In 1999, the International Labour Organization declared workplace harassment and violence one of the most serious problems facing the workforce in the new millennium. At the time, 75 per cent surveyed said they were bullied at work.
The Canadian Safety Council reports that 75 per cent of victims of bullying leave their jobs and that workplace is four times more common than sexual harassment or workplace discrimination.
Source: CBC News.
Bullying is so wide spread, that even a chartered bank is willing to go as far as breaking the law to defend this behaviour in its Mississauga workplace.
I am a former employee of a chartered bank that has local branch operations in the city of Mississauga East- Cooksville. The manager of the branch where I worked engaged in bullying her staff and referred to me as a “loser” and a “nobody” on a daily basis. This bank manager also created a name-badge for me that displayed my name as Victor and my position at the bank being that of a “nobody”. The manager required me to wear this badge in the workplace, daily, until she deemed I was a “somebody”. After raising my concerns to the bank’s human resources department, I was fired from my job without any legal cause or reason; as determined by a Federal Labour Department Ruling on file No.MHWC02771, dated February 23, 2011. To my surprise, it took five gruelling years of lobbying the Federal Government via letters, e-mails, phone calls and attorneys to prosecute the bank for its multiple and transparent violations of the Canada Labour Code.
The government remained ever reluctant over those (5) years to address this matter or to enforce the law, and have since taken no action to protect Canadians who may encounter bullying in the workplace. This behaviour has become so normalized, that in the absence of government regulation, Canadians who are subjected to bullying and subsequent illegal labour practices, are required to single-handedly take on corporations who are willing to spend tens of thousands of dollars defending their actions. Canadians should not be subjected to losing their employment when requesting the assistance of the employer to address bullying in the workplace.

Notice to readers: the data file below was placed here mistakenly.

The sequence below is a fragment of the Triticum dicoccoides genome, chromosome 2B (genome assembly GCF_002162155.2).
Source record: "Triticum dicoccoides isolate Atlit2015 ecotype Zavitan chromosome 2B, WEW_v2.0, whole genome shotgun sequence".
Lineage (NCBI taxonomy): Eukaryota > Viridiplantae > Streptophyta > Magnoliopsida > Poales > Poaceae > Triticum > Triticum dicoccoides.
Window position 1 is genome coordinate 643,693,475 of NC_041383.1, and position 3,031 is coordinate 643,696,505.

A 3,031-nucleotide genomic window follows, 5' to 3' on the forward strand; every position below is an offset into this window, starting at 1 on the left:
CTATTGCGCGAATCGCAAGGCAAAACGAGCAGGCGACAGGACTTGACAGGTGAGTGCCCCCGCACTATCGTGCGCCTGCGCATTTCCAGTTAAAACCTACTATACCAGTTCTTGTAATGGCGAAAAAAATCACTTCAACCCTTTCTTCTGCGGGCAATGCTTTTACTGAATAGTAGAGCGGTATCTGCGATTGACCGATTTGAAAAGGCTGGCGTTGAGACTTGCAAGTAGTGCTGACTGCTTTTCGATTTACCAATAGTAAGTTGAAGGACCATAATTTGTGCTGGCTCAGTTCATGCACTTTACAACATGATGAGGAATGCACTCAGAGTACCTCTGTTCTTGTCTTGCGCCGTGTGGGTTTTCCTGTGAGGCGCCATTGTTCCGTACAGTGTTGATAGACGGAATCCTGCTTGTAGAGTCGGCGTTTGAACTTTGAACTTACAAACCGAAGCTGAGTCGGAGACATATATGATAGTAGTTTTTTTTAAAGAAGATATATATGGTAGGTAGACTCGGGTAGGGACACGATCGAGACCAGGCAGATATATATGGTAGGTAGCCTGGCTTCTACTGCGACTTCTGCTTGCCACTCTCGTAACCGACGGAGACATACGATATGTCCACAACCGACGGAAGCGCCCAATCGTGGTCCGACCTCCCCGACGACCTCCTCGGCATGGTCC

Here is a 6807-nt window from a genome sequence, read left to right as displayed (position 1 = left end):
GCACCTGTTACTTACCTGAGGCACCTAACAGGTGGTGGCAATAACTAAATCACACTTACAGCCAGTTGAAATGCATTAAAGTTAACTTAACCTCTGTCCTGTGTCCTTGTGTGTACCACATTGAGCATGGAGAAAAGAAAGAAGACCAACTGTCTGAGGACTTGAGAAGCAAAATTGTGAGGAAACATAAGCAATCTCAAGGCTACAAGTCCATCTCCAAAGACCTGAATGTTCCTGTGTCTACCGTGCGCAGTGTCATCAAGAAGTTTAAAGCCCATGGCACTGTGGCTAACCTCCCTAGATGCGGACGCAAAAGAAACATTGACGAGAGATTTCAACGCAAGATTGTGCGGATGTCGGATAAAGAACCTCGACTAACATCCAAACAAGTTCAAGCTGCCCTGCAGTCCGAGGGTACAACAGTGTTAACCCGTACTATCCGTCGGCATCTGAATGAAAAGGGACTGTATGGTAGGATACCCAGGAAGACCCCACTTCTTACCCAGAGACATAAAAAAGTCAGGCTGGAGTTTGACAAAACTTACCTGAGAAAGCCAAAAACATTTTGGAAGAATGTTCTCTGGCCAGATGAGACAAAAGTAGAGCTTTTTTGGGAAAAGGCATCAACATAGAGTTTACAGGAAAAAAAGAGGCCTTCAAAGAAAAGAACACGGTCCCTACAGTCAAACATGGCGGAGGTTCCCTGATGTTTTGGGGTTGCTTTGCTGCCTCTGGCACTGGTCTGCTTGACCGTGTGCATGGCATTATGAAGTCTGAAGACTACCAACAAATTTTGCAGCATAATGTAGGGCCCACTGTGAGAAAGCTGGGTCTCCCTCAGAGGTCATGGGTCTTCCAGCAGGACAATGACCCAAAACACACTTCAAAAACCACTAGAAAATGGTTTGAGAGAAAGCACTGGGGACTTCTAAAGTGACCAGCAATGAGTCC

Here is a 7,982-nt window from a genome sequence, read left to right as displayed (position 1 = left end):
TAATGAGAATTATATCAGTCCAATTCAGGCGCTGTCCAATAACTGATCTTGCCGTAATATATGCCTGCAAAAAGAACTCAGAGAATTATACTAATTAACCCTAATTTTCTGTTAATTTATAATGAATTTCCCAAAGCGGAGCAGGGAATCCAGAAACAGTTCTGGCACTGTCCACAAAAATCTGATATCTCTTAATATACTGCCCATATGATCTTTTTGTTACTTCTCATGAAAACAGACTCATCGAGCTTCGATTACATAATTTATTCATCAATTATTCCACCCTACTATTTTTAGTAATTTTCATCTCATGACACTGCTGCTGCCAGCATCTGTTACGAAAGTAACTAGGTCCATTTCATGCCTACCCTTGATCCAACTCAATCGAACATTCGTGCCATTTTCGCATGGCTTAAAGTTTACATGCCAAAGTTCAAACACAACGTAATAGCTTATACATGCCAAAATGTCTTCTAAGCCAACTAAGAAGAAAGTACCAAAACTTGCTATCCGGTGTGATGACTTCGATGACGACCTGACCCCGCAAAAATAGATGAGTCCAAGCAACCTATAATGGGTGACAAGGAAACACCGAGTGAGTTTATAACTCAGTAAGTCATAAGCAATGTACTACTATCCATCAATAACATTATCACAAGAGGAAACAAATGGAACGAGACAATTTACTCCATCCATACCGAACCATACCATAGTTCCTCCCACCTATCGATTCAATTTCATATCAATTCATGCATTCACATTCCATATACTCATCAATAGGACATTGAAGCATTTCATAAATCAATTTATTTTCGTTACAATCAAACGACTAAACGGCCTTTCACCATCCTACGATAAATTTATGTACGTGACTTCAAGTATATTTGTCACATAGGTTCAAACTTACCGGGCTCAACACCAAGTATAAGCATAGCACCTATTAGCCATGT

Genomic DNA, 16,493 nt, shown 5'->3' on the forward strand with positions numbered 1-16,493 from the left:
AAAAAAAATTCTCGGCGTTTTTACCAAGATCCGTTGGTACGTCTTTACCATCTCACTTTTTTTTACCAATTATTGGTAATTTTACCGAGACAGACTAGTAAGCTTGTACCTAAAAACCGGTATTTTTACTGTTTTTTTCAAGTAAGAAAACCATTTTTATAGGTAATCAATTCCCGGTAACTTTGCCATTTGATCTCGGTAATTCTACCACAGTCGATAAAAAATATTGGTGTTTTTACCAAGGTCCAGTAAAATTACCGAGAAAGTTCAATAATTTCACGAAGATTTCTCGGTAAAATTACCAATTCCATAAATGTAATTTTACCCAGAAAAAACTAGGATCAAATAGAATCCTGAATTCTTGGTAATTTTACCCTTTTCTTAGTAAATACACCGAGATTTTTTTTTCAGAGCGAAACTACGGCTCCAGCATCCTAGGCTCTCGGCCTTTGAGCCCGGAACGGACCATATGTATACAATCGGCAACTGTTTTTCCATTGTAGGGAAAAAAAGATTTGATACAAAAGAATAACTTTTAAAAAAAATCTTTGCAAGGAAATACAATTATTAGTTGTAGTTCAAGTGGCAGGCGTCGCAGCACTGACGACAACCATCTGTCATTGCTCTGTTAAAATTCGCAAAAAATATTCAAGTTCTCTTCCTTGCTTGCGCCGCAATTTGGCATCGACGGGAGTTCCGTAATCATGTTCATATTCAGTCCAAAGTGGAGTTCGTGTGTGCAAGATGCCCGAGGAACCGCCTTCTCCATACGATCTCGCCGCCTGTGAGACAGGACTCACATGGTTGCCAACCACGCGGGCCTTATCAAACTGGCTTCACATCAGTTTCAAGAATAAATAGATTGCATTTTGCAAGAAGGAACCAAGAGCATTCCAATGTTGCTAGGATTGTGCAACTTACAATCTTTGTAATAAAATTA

Silence on this matter sets a damaging precedent and has negative repercussions that affect other residents of Canada and the U.S. In the year 2010, the province of Ontario highlighted Bill 168 to address workplace bullying, legislation that the Federal Government should replicate to protect Canadians going forward. Citizens and their children do not deserve to be bullied, and any corporation that is willing to spend tens of thousands of dollars defending this behaviour in Canada, needs to be stopped.
Mr. Wladyslaw Lizon, The Member of Parliament for Mississauga East- Cooksville, is aware of this respective branch in his riding that is situated across the street and only meters away from his constituency office.
- MP Lizon, we ask for you to take a stand against bullying, and advocate for the rights of all Canadians by requesting that your Conservative Government table anti-bullying legislation, which will deter federally regulated corporations in Canada, such as the bank in your riding, from breaking the law.
The government awarded me a net amount of $2,518.26 for the illegal termination, monies that rightfully belong to every Canadian who has lost their battle to bullying. I will spend this money on printing flyers and labels to petition our politicians to make workplace violence illegal in our community. Please lend your support and sign this petition to make bullying illegal in Canadian workplaces.